The collapse of Silicon Valley Bank has sparked fears of a contagion on the global banking system.

APRA has asked super funds to report any exposure to the collapsed Silicon Valley Bank amid growing fears of a banking crisis  as investors flee to safe-haven investments such as sovereign bonds, gold and the US dollar.

Investor nervousness this week shifted from the US to Europe after Swiss regulators overnight were forced to step in to underwrite liquidity to the beleaguered Credit Suisse.

The financial services regulator is hoping to limit any contagion effect from the deteriorating situation offshore.

“APRA continues to monitor the situation closely and is gathering information to fully understand the impact on Australian superannuation funds and their investments,” a spokesman told Investment Magazine.

In a report this week, ratings agency Moody’s noted that Australian banks “had stable funding and ample liquidity”.

SVB exposure

While Australian super funds are not expected to have had any deposits with the bank, the concern has been whether the funds had any exposure to companies which did have deposits with SVB or an exposure to the bank in any way and if this could impact on the value of their investments.

Several super funds are believed to have an exposure to Sydney based tech unicorn, Canva, which confirmed this week it had deposits with SVB.

Hospitality industry fund Hostplus is believed to have the biggest exposure to Canva and other tech and startup companies, through three venture capital funds – Blackbird Ventures, AirTree and Square Peg.

The fund’s spokesman declined to comment when contacted.

Initial concern about any exposure to the bank by Australian based tech companies eased this week with the US government saying it would fully back depositors in SVB and the collapsed Signature Bank.

But it will not back shareholders or bond holders in the bank.

Initial concern that the failure of the two banks could have implications for Australian banks has eased with commentators arguing that the problems were specific to each bank.

SVB had a heavy exposure to the US tech industry which has been hit by higher interest rates and pressure on earnings as a result of rising interest rates.

It was caught when it was forced to sell bonds, whose value had been hit by rising interest rates, to meet the increased in demand for cash from its tech-based companies as their earnings came under pressure.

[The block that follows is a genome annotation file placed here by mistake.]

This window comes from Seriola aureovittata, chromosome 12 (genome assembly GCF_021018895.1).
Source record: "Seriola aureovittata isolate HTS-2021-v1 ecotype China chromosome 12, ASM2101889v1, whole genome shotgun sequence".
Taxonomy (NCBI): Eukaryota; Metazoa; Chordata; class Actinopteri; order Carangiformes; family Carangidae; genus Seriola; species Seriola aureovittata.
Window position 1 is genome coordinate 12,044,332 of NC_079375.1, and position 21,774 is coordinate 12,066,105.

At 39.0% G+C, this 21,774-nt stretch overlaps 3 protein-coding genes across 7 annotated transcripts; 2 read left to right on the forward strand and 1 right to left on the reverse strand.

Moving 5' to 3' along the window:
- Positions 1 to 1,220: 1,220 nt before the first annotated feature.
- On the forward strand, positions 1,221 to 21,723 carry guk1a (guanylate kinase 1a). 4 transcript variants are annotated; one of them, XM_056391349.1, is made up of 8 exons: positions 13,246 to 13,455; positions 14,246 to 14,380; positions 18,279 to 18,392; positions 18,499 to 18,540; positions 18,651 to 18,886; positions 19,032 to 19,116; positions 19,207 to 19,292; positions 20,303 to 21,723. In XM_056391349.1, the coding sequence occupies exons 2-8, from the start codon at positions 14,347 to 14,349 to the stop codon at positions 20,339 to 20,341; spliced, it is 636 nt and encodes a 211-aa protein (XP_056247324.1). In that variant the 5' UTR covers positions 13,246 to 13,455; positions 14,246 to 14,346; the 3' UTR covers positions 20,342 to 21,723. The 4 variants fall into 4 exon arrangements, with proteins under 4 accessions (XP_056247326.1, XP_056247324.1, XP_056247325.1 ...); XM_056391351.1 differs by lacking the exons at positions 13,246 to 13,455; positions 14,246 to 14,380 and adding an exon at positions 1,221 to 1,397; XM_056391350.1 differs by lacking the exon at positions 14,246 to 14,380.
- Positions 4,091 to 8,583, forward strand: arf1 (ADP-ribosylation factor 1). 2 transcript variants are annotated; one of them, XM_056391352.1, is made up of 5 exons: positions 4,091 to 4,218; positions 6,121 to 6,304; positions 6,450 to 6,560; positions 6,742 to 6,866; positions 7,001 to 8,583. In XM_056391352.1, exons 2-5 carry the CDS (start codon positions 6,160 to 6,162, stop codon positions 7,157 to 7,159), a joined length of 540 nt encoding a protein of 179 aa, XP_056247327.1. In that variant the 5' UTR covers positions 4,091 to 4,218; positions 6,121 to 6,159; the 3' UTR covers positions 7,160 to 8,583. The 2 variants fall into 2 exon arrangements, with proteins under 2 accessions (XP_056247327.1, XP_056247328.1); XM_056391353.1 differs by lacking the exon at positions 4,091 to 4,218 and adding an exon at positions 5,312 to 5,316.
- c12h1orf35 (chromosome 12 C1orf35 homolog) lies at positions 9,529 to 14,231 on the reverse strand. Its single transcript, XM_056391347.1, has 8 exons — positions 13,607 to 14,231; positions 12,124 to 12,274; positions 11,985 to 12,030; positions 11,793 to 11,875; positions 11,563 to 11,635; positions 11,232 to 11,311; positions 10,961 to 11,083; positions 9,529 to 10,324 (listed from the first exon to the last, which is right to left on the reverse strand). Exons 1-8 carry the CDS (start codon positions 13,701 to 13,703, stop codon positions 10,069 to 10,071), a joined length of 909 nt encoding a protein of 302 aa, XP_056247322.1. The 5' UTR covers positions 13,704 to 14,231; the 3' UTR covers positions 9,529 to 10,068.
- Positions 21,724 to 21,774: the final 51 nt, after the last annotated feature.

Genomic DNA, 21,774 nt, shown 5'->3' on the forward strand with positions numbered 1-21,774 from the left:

Limited stake

Super funds’ exposure is small and appears to be largely confined to investments in tech-related companies held through private equity funds.

The $250 billion AustralianSuper said it had a $1.5 million exposure to SVB and Signature Bank through its Indexed Diversified Option.

“AustralianSuper is monitoring and assessing the US banking crisis and its impact on investment markets,” the fund’s spokesman said in an emailed statement.

The $150 billion Aware Super said it had “very small exposures to SVB and Signature Bank” which amounted to less than 0.003 per cent of total funds under management.

Aware said it had “assessed our private equity portfolio and determined that there were no identified material exposures where the collapse of SVB would impact the operations or solvency of our affected entities”.

“At a total portfolio level, the impact from the collapse of SVB is minimal.”

A spokesperson for the $110 billion UniSuper said the fund had a “very small indirect underlying exposure to SVB via private equity portfolios”.

“This is immaterial and we are working with our managers to determine the extent of the exposure.”

QIC’s spokesperson said neither it, nor the investment funds and trusts it manages, had any corporate bank accounts with SVB.

The fund manager said it had contacted all clients with a known exposure through underlying portfolio investments.

“These exposures are largely contained to privately held venture capital and growth investments,” she said.

“We have been able to verify, via our venture capital investment partners, that they can access deposits that were held at SVB.”

“This development significantly mitigates the risk of short-term losses and operational issues for SBV customers, but QIC continues to monitor the situation.”

Appetite for private equity holds up

The collapse of SVB has not deterred the likes of Aware and QIC from investing in private equity.

Aware has ambitions to grow its direct investing business internationally in private equity, infrastructure and property, CIO Damian Hill said in a recent interview.

“Private equity has played an important role in both adding diversification to our fund’s portfolio and generating strong risk adjusted returns for our members,” Aware’s spokesperson said.

“When pursuing opportunities in the technology sector, we conduct rigorous due diligence and apply strong governance principles to ensure our members’ financial interests are served and protected.”

“We will work with our external investment managers to adapt the operational arrangements they have with their underlying portfolio companies in light of the learnings from the SVB closure.”

QIC was similarly unshaken in its conviction in the asset class, saying it would “continue to consider and undertake robust due diligence on investment opportunities”.



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